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UK North Sea Oil & Gas Review – January 2020

UK North Sea Oil & Gas Review – January 2020

 

Despite the festive period, the UK oil and gas industry had an eventful month between the middle of December and the middle of January. Major industry reports, updates on field developments, and a lot of corporate contracts marked this past month in the UK North Sea oil and gas sector.  

Following the general election in the UK, industry association OGUK issued on 13 December a statement in response to the election results.

“We look forward to continuing our constructive working with the Prime Minister and the UK Government as we work to ensure a safe and competitive industry which realises a successful future through the energy transition and a Sector Deal,” OGUK Chief Executive Deirdre Michie said.

“As we go into the new year our priority will be to ensure and reinforce recognition of the positive role our industry is playing in helping to achieve net zero emissions alongside providing a major economic contribution and a big part of our energy security,” Michie noted.  

The Oil & Gas Authority said on 16 December that the 32nd Offshore Licensing Round generated considerable interest, attracting 104 applications for 245 blocks or part-blocks across the main producing areas of the UK Continental Shelf (UKCS). The OGA is currently evaluating the applications and expects to award blocks in the second quarter of 2020. The 33rd round is unlikely to take place this year, the OGA said.

The OGA published in December its “UKCS Energy Integration: Interim Findings” report, which found that the UKCS is a critical energy resource which can be transformed to support the net zero target. Closer links between the oil and gas sector and renewables could help reduce carbon emissions from oil and gas production and in the longer term, actively support delivery of the UK’s net zero target through technologies such as carbon capture and storage (CCS), the report said.

“The UK has significant wind power potential, untapped carbon storage capacity, and extensive oil and gas infrastructure in place,” the OGA said in its findings.

In addition, hydrogen and energy hubs can enable the full-scale deployment of wind power and other renewable energy sources in the UK, the report notes.  

Commenting on the possible solutions to meet the UK and Scotland’s net zero ambitions, OGUK Upstream Policy Director Mike Tholen said in a statement:

“From reducing emissions from the operational production of oil and gas through electrifying offshore platforms, to helping other heavy emitting sectors to decarbonise by developing carbon capture, usage and storage technologies at scale, our industry has the skills, capabilities and infrastructure to play a key role in developing solutions.”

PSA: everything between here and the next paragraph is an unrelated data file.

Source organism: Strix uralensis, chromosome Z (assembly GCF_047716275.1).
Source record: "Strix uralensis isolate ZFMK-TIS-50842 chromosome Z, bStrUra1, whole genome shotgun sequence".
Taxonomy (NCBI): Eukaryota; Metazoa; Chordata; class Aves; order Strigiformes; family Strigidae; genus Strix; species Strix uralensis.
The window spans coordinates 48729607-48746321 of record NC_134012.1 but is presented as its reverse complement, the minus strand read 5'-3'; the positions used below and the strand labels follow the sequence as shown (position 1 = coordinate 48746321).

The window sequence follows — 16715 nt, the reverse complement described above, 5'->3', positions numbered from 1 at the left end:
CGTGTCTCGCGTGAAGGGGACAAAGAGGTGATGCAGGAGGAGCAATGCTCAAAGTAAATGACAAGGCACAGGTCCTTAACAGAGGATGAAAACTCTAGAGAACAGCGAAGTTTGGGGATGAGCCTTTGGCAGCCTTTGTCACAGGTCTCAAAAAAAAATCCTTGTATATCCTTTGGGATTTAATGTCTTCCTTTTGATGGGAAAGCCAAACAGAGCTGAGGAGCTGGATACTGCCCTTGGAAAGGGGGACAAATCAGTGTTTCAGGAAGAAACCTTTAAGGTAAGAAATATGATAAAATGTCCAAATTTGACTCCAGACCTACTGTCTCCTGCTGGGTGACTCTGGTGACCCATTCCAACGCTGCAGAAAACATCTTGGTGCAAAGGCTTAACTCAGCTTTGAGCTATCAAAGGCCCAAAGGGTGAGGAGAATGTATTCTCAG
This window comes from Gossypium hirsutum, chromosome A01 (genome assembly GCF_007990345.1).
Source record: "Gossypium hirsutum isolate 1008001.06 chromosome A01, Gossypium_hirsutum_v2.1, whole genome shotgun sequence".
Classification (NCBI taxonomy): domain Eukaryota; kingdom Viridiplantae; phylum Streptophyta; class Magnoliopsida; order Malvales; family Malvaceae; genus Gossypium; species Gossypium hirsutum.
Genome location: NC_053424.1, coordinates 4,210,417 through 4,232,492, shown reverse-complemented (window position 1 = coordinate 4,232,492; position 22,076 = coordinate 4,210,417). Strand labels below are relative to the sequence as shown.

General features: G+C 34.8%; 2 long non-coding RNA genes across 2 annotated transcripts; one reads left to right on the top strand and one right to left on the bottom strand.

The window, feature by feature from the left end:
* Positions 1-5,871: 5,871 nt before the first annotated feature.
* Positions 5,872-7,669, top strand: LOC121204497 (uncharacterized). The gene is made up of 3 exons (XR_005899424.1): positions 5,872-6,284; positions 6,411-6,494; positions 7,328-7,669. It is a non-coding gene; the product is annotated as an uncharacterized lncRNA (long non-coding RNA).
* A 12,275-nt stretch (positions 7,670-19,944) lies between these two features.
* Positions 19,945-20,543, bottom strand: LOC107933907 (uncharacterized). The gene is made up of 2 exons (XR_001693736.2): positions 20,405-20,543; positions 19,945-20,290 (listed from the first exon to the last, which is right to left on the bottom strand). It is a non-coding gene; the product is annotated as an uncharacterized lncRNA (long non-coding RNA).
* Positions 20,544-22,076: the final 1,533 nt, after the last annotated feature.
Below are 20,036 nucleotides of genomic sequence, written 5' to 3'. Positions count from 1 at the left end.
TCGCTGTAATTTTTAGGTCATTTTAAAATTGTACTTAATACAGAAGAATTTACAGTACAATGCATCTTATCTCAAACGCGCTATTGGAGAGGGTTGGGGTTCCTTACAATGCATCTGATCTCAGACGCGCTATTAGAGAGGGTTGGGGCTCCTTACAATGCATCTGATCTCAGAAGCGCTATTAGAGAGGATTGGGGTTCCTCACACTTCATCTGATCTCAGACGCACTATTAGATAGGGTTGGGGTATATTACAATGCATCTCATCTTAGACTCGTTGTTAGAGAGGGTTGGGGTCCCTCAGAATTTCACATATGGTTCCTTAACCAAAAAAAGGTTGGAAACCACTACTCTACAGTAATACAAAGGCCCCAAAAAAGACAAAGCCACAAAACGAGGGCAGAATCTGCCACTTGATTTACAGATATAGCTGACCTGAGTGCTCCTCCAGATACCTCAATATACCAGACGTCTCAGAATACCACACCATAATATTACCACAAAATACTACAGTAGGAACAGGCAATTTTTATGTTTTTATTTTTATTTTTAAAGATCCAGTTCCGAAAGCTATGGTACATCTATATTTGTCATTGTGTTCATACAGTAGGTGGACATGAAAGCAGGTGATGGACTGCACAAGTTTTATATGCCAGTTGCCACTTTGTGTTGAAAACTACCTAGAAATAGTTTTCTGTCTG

The OGA published on 19 December its Digital Strategy for the next five years, aimed at unlocking value from data and digitalisation and enhance public trust in open and transparent quality data and platforms.

“Data is an enabler of new and disruptive business models, which can lower costs, develop new digital platforms and improve digital experiences,” said Simon James, Chief Information Officer at the OGA.  

In January 2020, OGUK criticised stunts by climate protesters who boarded a Shell gas rig in Dundee and protested outside oil and gas offices in Aberdeen two weeks later.   

Extinction Rebellion Scotland boarded a Shell Gas Rig in Dundee on 6 January.  

OGUK condemned the action, with Chief Executive Deirdre Michie saying that “This is a dangerous and short-sighted stunt which does absolutely nothing to help provide the solutions which will be required to meaningfully deliver net zero emissions by 2045 in Scotland.”

On 16 January, commenting on the protests in Aberdeen, OGUK Stakeholder & Communications Director Gareth Wynn said that climate change challenges would be solved by solutions not stunts, adding:

“This industry, through our Roadmap 2035, is committed to delivering an inclusive, fair and sustainable transition to a low carbon and diverse energy mix. Again, we welcome those who are willing to take part in meaningful and solutions-focused discussions.”  

Two analyst reports in January highlighted that the UK offshore industry has reduced significantly operational costs and that the North Sea remains a global hotspot in 2020.